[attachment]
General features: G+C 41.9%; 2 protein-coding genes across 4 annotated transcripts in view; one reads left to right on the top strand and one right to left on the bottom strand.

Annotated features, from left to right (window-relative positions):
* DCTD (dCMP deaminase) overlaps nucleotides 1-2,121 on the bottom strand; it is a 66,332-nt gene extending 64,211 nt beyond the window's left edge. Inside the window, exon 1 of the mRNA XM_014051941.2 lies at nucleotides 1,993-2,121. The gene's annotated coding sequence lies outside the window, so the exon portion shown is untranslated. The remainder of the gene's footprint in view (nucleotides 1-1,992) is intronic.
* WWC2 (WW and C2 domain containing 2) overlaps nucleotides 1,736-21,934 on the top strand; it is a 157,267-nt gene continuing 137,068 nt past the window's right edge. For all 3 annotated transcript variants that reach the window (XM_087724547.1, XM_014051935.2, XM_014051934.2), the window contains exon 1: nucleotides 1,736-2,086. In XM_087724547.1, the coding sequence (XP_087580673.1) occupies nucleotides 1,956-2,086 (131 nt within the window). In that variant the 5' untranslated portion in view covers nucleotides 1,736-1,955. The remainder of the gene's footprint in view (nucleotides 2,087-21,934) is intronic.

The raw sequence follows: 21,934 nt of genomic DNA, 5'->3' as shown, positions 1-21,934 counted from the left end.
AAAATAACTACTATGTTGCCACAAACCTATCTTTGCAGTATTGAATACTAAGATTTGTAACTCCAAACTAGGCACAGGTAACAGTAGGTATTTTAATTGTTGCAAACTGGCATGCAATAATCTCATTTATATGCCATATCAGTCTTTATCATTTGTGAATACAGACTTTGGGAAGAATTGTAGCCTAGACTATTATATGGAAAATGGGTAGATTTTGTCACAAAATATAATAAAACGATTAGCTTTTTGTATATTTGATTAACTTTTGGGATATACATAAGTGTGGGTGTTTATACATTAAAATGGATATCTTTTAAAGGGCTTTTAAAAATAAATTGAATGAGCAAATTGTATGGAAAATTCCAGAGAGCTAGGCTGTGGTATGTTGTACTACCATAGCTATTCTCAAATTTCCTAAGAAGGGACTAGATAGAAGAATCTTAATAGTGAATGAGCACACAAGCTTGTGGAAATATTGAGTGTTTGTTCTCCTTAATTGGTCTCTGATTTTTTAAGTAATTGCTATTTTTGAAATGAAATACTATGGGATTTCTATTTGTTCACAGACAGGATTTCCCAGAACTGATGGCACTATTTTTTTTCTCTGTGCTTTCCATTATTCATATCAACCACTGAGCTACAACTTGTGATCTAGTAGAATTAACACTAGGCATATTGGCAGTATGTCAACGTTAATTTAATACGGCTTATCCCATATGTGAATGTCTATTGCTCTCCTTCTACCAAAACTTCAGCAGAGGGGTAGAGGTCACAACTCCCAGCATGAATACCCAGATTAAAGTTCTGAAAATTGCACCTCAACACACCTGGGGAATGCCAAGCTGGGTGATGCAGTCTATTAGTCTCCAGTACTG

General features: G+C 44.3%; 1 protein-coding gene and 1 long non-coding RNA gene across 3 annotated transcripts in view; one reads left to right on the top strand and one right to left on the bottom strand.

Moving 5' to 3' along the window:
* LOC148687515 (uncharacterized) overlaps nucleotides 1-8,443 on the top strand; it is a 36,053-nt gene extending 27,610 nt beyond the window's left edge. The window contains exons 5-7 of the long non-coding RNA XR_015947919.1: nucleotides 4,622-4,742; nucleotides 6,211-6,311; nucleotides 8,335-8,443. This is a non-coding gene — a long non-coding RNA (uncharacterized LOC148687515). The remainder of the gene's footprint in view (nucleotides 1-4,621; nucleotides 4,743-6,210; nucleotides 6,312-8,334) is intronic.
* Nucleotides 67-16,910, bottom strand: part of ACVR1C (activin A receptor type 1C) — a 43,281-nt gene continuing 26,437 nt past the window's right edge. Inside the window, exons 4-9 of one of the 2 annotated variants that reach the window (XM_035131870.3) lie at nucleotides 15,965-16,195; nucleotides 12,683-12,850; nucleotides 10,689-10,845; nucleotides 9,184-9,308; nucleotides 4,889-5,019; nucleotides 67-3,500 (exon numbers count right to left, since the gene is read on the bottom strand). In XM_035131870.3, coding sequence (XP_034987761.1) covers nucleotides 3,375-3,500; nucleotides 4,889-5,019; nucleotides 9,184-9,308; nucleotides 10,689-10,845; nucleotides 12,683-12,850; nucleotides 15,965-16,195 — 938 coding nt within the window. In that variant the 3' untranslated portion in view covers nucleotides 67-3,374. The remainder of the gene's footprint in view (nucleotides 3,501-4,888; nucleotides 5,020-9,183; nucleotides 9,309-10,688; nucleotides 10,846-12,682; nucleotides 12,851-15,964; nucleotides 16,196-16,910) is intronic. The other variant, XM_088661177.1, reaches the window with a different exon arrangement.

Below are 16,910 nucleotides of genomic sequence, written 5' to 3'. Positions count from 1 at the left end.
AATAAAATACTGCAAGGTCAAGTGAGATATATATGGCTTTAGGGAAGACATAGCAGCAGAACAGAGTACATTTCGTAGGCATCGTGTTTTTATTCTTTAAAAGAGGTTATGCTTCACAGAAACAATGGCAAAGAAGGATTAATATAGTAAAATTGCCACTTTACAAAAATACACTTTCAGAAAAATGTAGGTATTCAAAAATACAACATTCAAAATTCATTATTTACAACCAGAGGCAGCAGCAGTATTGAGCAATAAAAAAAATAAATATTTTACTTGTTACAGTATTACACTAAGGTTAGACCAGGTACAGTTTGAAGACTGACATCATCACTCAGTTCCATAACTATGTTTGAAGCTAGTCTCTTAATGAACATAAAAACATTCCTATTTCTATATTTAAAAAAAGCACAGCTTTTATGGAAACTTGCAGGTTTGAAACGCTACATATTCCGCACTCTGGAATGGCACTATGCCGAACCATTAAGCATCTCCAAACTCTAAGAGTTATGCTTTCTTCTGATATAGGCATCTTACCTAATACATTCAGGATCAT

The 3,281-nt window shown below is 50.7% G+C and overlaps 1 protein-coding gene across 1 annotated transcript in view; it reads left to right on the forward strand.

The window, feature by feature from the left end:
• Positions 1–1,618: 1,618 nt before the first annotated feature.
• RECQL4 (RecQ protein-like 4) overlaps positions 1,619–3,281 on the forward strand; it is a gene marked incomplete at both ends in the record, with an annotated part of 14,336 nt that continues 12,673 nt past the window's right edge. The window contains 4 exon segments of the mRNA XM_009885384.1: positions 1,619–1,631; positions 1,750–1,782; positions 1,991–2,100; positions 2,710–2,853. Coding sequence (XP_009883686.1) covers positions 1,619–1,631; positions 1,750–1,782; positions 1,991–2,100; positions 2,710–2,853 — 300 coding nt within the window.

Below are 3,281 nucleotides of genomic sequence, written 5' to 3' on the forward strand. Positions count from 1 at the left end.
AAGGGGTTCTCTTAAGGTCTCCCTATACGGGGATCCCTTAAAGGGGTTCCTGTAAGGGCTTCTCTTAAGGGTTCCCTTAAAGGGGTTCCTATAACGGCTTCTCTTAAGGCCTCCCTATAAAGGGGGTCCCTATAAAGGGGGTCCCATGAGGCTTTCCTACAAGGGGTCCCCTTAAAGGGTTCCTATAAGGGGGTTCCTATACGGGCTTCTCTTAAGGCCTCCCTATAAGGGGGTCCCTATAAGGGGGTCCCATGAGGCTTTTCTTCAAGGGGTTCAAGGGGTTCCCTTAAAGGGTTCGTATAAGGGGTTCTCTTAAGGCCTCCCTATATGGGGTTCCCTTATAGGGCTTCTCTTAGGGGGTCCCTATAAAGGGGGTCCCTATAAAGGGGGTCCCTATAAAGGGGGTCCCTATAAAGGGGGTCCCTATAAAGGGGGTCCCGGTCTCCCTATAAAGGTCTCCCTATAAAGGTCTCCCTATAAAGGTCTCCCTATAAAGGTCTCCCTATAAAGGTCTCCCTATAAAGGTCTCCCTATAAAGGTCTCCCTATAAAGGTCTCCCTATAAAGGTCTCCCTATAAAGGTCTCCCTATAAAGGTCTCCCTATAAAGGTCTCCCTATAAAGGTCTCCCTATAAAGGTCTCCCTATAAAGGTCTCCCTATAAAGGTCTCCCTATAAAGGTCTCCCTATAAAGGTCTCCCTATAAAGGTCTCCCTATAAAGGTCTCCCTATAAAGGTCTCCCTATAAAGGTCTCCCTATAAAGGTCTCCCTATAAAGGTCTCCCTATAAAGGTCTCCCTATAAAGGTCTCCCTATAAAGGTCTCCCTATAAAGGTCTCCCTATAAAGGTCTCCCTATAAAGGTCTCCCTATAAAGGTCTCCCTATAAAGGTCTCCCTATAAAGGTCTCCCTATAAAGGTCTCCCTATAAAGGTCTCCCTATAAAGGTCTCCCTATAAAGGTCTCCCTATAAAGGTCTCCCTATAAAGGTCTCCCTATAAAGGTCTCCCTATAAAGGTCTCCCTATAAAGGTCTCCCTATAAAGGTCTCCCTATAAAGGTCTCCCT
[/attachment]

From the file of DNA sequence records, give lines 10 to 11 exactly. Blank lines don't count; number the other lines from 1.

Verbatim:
* Nucleotides 67-16,910, bottom strand: part of ACVR1C (activin A receptor type 1C) — a 43,281-nt gene continuing 26,437 nt past the window's right edge. Inside the window, exons 4-9 of one of the 2 annotated variants that reach the window (XM_035131870.3) lie at nucleotides 15,965-16,195; nucleotides 12,683-12,850; nucleotides 10,689-10,845; nucleotides 9,184-9,308; nucleotides 4,889-5,019; nucleotides 67-3,500 (exon numbers count right to left, since the gene is read on the bottom strand). In XM_035131870.3, coding sequence (XP_034987761.1) covers nucleotides 3,375-3,500; nucleotides 4,889-5,019; nucleotides 9,184-9,308; nucleotides 10,689-10,845; nucleotides 12,683-12,850; nucleotides 15,965-16,195 — 938 coding nt within the window. In that variant the 3' untranslated portion in view covers nucleotides 67-3,374. The remainder of the gene's footprint in view (nucleotides 3,501-4,888; nucleotides 5,020-9,183; nucleotides 9,309-10,688; nucleotides 10,846-12,682; nucleotides 12,851-15,964; nucleotides 16,196-16,910) is intronic. The other variant, XM_088661177.1, reaches the window with a different exon arrangement.

Below are 16,910 nucleotides of genomic sequence, written 5' to 3'. Positions count from 1 at the left end.